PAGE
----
Author Maeve Binchy estate valued at €10 million

Best-selling novelist and playright was one of Ireland’s most recognisable writers

Former Irish Times journalist Mary Maher spoke tonight of being left a collection of the The Bell , a literary magazine published in Dublin between 1940 and 1954, by the late author Maeve Binchy.

"It's wonderful, fantastic." It was "her father's collection.I had a few copies (of the magazine) myself and she knew I was interested. She was a great, close friend." She received the Bell collection "shortly after Maeve died."

On her death at the age of 72 in 2012 Maeve Binchy's estate was valued at €10 million, two-thirds of which was left to her husband Gordon Snell as well as their homes in Dublin and London. Half of the remaining third went to relatives and half to friends, 29 of whom received €10,000 each.

Founded by writer Seán Ó Faoláin among contributors to The Bell first edition in 1940 were Elizabeth Bowen, Flann O'Brien, Frank O'Connor, and Jack B Yeats. Its editor from 1946 to 1954 was left-wing republican and writer Peadar O'Donnell. During his tenure contributors included Anthony Cronin, John Montague, Thomas Kinsella, Brendan Behan, and Patrick Kavanagh.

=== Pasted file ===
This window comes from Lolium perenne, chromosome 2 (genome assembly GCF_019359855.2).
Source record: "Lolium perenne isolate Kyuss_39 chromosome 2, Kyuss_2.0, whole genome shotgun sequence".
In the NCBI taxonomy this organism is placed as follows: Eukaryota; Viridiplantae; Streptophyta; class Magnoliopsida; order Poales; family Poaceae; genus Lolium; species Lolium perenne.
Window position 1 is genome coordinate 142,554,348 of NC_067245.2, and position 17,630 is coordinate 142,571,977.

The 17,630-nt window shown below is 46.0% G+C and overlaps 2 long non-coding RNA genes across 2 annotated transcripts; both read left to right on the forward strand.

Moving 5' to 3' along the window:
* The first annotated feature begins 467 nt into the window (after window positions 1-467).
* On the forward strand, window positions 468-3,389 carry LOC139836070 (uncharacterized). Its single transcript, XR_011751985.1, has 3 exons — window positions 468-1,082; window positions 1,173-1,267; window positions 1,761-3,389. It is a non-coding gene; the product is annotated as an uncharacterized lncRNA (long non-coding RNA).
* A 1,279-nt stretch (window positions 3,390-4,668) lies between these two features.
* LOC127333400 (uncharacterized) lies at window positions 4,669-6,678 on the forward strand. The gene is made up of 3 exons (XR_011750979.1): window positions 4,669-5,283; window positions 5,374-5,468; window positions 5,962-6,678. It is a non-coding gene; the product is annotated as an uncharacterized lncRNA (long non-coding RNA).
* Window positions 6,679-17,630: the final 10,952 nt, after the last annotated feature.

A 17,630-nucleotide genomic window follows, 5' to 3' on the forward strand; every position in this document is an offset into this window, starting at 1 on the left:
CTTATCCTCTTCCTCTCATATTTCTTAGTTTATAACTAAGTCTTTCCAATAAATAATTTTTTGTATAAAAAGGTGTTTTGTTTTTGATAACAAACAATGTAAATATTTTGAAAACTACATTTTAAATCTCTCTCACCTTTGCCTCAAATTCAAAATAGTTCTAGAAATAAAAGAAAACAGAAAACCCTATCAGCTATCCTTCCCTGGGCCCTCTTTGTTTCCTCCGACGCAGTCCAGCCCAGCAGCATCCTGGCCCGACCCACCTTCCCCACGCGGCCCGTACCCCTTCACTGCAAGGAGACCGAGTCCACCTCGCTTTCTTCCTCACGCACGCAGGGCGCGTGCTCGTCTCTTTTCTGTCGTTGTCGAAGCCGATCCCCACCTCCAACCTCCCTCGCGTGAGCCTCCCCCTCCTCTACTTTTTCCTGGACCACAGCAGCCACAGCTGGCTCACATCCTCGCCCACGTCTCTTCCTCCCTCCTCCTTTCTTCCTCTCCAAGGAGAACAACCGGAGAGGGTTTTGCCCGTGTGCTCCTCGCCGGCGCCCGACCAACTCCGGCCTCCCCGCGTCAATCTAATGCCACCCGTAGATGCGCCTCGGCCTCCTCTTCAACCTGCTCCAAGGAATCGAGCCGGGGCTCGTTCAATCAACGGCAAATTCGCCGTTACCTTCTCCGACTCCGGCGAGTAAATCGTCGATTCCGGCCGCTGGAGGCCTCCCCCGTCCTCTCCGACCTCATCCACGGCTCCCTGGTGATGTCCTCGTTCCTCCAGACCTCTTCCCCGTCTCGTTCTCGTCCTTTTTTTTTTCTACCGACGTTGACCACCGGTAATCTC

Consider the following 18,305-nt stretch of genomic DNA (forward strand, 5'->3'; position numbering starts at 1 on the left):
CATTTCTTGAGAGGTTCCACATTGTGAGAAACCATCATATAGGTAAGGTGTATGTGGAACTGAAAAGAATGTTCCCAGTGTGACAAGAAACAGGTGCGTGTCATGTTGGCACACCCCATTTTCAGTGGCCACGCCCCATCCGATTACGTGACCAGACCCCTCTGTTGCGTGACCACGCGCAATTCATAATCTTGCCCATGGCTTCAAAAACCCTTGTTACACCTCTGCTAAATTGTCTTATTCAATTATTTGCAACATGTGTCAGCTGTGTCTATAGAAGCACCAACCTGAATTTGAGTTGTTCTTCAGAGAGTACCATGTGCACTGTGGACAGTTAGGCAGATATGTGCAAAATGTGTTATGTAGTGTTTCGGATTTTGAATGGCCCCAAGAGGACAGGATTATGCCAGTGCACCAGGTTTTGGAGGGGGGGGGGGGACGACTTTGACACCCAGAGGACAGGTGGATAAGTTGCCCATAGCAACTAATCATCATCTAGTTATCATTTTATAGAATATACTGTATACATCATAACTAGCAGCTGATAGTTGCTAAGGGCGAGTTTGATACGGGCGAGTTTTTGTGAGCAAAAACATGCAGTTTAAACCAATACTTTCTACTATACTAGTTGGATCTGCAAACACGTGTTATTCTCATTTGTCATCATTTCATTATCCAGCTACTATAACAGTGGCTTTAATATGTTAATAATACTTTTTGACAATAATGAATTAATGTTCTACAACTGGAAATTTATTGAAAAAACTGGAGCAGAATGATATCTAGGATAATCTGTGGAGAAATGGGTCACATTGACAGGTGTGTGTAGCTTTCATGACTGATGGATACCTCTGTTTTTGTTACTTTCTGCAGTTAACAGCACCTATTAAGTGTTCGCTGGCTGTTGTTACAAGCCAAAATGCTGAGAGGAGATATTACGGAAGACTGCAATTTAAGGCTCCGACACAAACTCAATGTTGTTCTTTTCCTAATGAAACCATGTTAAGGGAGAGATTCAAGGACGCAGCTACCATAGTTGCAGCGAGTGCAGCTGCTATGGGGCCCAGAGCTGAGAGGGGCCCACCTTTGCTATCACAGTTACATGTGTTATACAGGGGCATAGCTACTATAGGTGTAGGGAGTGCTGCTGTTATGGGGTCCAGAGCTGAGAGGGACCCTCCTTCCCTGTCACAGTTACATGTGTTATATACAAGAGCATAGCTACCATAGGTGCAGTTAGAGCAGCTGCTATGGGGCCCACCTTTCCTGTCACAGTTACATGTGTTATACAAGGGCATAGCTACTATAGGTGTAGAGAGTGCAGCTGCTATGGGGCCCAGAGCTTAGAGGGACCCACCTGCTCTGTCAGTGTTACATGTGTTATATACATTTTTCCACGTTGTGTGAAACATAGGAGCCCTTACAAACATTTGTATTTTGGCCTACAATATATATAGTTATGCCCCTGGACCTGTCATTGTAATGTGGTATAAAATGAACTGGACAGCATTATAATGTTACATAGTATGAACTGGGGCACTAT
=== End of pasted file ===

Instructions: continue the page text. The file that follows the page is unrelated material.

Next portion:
Other friends left gifts in the will included retired judge Mary Kotsonouris, who received a cut glass lamp, and Della O'Clery who was left two cut glass decanters. Mary Maher said of all four women, including Maeve Binchy, "it was a riotous assembly whenever we got together."

While not a churchgoer it was recalled at her funeral that "she contributed several times a year" to Dalkey's Catholic Church. Former parish priest there Fr John McDonagh told her at one time she was too generous. He recalled she dismissed this, saying she didn't mind what he did with the money "as long as it wasn't spent on 'statues or holy pictures'."

Patsy McGarry

Patsy McGarry

Patsy McGarry is Religious Affairs Correspondent of The Irish Times